Using the delay function inside of an ISR is frowned upon when programming in an Arduino. The general response to solve this desire is to design the program to delay in a more cleanly way outside of the interrupt.

My question is simply why. Why does putting a delay() inside of an ISR cause wonky behavior with the Arduino. Whats going on under the hood?

3 Answers 3


Why is putting a delay() inside of an ISR cause wonky behavior with the Arduino. Whats going on under the hood?

The first problem is that delay() is a busy loop monitoring millis(). The value that millis() returns will not change inside an ISR as interrupts are turned off inside an ISR; this is why ISRs must be as short and fast as possible, or they will interfere with other interupts

So if you call delay() within an ISR your poor AVR is now deadlocked! It is waiting for something to happen that can now never happen.

A second problem is that if your ISR takes too long, you can miss other interrupts; millis() and micros() can miss ticks and become inaccurate!


Because a delay inside an interrupt causes that interrupt and other (lower priority) interrupts not to execute anymore until the delay is over.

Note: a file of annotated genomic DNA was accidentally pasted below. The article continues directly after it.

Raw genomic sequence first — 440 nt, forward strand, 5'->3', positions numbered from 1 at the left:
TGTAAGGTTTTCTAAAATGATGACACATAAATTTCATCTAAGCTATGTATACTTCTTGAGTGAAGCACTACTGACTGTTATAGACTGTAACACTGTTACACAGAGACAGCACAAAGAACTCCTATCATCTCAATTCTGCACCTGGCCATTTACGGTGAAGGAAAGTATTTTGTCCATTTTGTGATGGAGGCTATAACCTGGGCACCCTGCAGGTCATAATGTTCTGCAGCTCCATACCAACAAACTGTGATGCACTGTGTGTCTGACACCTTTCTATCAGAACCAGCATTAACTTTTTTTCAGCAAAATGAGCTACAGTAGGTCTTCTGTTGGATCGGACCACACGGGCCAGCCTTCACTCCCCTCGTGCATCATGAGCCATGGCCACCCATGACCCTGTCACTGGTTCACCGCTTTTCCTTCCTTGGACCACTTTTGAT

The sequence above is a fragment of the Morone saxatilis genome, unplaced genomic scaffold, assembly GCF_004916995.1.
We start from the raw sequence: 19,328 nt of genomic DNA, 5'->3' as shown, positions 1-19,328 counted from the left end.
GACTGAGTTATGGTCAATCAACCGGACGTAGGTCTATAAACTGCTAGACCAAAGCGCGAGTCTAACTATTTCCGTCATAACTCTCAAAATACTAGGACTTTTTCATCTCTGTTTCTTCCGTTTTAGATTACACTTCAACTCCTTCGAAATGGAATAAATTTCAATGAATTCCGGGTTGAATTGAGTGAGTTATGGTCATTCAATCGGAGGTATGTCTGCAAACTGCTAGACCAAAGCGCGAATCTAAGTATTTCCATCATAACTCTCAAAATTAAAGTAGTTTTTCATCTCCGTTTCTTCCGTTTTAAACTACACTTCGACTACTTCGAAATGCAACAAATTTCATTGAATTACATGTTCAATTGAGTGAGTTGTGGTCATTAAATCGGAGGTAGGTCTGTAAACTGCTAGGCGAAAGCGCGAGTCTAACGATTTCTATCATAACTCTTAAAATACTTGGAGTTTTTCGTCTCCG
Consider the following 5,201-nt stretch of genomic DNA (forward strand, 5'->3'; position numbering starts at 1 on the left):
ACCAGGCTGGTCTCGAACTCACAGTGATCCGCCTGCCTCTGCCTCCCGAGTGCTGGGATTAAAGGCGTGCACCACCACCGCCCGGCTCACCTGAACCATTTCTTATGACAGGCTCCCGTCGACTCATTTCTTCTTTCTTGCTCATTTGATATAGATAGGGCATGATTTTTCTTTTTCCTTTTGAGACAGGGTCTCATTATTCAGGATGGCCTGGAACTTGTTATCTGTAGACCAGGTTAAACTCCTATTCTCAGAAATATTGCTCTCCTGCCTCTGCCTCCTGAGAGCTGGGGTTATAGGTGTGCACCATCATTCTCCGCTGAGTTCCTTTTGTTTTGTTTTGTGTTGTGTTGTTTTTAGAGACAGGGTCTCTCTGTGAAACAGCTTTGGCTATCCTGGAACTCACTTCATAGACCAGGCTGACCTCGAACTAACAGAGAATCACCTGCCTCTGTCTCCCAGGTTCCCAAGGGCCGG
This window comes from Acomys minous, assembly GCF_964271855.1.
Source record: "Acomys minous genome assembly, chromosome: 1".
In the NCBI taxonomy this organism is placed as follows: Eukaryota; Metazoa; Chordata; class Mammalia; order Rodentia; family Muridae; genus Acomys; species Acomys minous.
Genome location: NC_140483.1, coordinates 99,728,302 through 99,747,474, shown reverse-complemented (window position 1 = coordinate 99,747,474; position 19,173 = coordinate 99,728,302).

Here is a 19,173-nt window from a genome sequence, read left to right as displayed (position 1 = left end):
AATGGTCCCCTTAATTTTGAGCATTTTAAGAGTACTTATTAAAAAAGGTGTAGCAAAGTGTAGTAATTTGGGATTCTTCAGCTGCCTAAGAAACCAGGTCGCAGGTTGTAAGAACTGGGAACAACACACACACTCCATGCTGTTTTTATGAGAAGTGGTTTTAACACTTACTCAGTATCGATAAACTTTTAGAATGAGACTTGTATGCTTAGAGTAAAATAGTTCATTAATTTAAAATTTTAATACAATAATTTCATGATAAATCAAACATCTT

Assume in an ISR you handle the incoming bytes from a UART. If you add a delay in the ISR, and the buffer of the UART gets full, it will overflow and you miss bytes.


This is an addition to esoterik's answer.

Most of the times, that people try to use delay() inside an ISR it is a poor design choice to even use it in a general way, that will lead to the described problems (waiting forever or missing other interrupts). delay() is a simple function mainly for beginners with very simple programs. It is a simple starting point. Mostly the use of it in any program is not a good choice, since you are busy waiting without being able to do something else (like responding to user input). There are better ways, involving millis() itself, that keep your program extendable (so that, if you want to add a functionality, this will not be blocked by the first part of the code). And when your program reaches the complexity of using own ISRs, you should avoid delay(), unless you really know, what you are doing.

IMO at some (rather early) point, every Arduino programmer has to learn how to use millis() to do timed code execution. You can look at the BlinkWithoutDelay example, that comes with the Arduino IDE.

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